All Day And A Night by Alafair Burke

All Day And A NightPsychotherapist Helen Brunswick is found murdered in her office, her limbs broken post mortem. This was the signature of the serial killer Anthony Amaro, who killed six women in the same manner twenty years previously. A serial killer who is still in jail, protesting his innocence.

Carrie Blank, a young legal associate, joins forces with a celebrity defence lawyer in order to overturn Amaro’s conviction, although she has her own agenda. Her sister was one of Amaro’s victims and she is determined to find out the truth about why she died.

Meanwhile NYPD detectives Ellie Hatcher and JJ Rogan are assigned to review the original case against Amaro. As their leads head towards Carrie’s hometown, the location the crimes, it seems that there are plenty of secrets to be unearthed. And someone doesn’t want the truth coming out.

This is the tenth novel by Alafair Burke – not an author that I’ve come across before – and the fifth featuring Ellie Hatcher. It’s clear from the developments in her personal life that there’s a little backstory that I’ve missed but this book fills in any gaps without spoiling previous stories.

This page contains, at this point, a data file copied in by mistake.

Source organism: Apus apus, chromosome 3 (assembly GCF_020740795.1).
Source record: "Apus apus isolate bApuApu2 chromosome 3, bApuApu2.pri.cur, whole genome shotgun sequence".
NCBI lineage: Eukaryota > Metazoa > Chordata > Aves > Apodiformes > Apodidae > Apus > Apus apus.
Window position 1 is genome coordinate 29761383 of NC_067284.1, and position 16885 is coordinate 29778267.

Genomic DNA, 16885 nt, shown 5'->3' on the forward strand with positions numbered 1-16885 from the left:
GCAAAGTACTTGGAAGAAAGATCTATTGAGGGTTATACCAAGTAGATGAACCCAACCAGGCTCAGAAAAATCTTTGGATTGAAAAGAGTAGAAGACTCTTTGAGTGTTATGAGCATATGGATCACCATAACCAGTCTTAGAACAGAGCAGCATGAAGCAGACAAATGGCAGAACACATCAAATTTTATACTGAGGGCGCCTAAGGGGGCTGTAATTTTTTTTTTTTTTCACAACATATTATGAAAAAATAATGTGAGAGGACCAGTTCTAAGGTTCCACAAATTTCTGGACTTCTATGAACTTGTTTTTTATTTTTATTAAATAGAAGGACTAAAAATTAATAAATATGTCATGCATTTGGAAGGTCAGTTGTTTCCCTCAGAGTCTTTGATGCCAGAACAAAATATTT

It’s a reasonably straightforward style of thriller. The narrative alternates between points of view, primarily Ellie and Carrie, although there are a couple of exceptions late in the day, as their differing motives give them different outlooks on the case. Ellie’s story is more straightforward, as she’s not personally involved in the case, but the conflict with her partner – their opinion of Amaro’s innocence differs, for example – keeps this sequence fresh. Carrie’s tale is more personal and is more atypical and it’s less clear where it’s going. Also, in case anyone’s running for the hills at the use of the term serial killer, there is absolutely no dwelling on the violence.

The mystery element is, like the last book I reviewed (A Perfect Death by Kate Ellis), multi-layered, but unlike that book, most of it was a little too guessable. One central idea in particular will be familiar to armchair detectives and it felt a little odd that neither investigating party considers it for a long time.

Still, this is an engrossing read with two strong female leads who at no point act like credulous victims. Well worth a look.

My thanks to Faber & Faber for the review copy.


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